The nature of the compartmentalization of catalase in human myeloid cells is an unresolved issue. Using a rabbit polyclonal antibody specific for catalase, indirect immunocytofluorescence of immature leukemic promyelocytes (HL-60 cells) showed a pattern of small, sharp, punctate staining in the cytoplasm of all cells, while mature neutrophils showed a larger diffuse, flocculent pattern of cytoplasmic staining. Differential centrifugation of nitrogen cavitates of HL-60 cells indicated that the putative catalase-containing compartment was relatively fragile compared with the compartment(s) that contained myeloperoxidase (MPO), beta-hexosaminidase, beta-glucuronidase, and lysosomal alpha-mannosidase activities. Parallel studies using dimethylsulfoxide (DMSO)-induced HL-60 cells and mature neutrophils showed that, in the course of differentiation, there was an apparent shift in the localization of catalase from the granule fraction to the cytosolic fraction. Percoll-sucrose density gradient centrifugation of HL-60 cell cavitates showed a catalase-containing compartment with a mean peak density (1.05 g/mL) significantly lower than that of the major myeloperoxidase-containing compartment (1.08 g/mL); in mature neutrophils, catalase activity comigrated with lactate dehydrogenase (LDH) activity. Catalase in isolated fractions was protected from proteolysis in the absence, but not in the presence, of 0.1% Triton X- 100. Digitonin titration experiments confirmed the compartmentalized nature of catalase in immature HL-60 cells and were consistent with a cytosolic localization in mature neutrophils. Ultrastructural localization of catalase by Protein A-gold immunocytochemistry demonstrated four to six catalase-containing compartments in all HL-60 cell profiles. In mature neutrophils, catalase was localized primarily in the cytoplasmic matrix, although in fewer than 2% of the cell profiles, one to two catalase-containing compartments were observed. The changes in catalase localization that occur during myeloid differentiation appear to be similar to the changes that occur during erythroid and megakaryocytic differentiation, and may have potential clinical significance in the classification of acute leukemia and in the development of drug resistance.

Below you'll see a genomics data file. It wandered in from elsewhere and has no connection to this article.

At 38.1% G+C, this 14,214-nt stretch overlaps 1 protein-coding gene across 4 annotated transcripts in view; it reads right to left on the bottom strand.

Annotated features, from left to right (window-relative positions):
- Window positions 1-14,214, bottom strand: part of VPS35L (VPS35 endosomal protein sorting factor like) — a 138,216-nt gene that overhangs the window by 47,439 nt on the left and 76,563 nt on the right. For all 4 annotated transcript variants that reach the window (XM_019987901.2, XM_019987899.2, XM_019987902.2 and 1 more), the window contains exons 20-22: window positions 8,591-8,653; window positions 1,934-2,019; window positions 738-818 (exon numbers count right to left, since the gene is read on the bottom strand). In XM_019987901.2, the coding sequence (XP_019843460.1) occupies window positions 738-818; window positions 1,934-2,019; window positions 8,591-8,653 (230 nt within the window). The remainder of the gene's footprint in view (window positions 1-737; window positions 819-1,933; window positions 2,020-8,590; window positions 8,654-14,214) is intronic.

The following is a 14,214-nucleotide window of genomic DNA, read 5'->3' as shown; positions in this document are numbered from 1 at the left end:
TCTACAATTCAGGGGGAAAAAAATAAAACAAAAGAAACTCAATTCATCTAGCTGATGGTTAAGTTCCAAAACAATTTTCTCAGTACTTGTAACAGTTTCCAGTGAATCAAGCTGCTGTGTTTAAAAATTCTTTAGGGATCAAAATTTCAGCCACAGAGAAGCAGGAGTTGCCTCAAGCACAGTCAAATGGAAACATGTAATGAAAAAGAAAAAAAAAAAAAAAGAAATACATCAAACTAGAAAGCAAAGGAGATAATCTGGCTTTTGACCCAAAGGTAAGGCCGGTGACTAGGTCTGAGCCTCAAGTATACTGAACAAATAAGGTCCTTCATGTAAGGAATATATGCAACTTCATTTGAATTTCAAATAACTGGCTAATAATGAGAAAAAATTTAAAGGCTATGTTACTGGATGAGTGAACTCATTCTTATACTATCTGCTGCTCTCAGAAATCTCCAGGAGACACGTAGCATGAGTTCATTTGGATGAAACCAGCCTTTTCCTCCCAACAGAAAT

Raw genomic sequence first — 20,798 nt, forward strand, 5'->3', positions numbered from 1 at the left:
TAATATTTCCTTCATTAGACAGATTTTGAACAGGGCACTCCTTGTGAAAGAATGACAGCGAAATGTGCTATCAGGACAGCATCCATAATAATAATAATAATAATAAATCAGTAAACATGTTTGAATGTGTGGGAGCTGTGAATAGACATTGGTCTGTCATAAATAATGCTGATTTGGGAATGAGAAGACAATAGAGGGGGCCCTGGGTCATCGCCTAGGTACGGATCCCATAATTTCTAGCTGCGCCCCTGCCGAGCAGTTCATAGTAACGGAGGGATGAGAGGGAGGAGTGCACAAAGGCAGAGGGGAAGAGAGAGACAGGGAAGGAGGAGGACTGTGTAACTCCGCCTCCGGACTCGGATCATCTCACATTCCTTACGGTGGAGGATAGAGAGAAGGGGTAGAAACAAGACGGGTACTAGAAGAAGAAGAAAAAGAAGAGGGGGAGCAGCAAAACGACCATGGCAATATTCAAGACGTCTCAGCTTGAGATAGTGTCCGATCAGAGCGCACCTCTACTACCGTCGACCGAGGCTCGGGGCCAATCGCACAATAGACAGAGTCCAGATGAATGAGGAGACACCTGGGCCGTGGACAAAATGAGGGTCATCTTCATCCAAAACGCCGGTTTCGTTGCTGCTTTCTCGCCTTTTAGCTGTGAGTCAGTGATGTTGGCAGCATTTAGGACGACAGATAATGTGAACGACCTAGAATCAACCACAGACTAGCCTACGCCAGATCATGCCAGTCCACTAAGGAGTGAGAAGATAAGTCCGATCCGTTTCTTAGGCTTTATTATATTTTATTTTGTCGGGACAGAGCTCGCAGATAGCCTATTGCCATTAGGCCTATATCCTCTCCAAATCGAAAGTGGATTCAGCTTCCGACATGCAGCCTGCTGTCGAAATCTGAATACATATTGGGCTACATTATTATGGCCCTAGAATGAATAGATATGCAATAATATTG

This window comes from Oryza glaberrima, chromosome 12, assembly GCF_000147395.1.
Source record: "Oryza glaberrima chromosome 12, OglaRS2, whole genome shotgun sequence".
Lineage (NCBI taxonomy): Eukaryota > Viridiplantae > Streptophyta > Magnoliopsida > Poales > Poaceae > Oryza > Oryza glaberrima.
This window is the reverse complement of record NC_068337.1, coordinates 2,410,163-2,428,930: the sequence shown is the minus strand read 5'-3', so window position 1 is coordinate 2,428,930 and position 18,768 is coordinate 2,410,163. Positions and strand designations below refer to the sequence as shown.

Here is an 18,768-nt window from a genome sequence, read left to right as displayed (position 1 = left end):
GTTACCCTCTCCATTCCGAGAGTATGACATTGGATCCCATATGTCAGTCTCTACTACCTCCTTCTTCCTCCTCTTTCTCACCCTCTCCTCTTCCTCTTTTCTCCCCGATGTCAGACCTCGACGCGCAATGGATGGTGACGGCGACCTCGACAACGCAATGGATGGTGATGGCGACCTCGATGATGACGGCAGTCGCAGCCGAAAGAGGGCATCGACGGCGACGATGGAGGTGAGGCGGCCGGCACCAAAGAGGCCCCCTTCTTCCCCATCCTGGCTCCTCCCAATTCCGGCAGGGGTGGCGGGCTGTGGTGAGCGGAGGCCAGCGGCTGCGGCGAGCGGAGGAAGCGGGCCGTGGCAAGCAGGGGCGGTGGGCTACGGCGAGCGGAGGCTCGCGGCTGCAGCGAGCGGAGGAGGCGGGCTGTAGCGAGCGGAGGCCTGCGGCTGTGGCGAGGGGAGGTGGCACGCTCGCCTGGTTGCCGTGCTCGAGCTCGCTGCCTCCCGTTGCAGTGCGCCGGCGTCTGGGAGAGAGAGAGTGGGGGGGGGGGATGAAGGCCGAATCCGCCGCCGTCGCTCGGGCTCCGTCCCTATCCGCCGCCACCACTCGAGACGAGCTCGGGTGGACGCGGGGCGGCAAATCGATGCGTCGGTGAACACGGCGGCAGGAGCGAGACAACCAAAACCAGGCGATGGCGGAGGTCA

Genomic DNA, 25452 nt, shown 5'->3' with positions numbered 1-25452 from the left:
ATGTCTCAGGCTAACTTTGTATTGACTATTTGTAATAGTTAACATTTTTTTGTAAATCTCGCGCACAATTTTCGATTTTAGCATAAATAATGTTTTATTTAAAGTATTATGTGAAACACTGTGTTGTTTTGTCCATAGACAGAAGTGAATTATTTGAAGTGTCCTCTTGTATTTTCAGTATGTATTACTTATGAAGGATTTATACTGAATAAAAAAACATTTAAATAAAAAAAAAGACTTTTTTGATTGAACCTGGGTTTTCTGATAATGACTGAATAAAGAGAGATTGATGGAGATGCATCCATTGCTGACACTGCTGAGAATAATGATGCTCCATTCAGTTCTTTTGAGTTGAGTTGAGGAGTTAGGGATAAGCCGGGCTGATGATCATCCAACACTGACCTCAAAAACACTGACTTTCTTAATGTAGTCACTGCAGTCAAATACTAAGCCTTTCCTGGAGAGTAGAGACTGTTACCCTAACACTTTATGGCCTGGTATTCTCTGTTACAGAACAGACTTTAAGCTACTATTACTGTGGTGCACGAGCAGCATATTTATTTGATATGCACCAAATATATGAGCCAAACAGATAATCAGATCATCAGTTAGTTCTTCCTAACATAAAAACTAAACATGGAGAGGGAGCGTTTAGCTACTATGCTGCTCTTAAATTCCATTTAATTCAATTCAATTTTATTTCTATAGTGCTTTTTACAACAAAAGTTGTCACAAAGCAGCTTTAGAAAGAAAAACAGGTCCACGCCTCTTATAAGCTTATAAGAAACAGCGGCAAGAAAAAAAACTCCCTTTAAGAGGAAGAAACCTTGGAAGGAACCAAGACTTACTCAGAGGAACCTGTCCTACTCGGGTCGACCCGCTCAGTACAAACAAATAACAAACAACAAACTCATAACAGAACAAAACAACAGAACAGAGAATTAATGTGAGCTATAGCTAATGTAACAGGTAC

This content is only available as a PDF.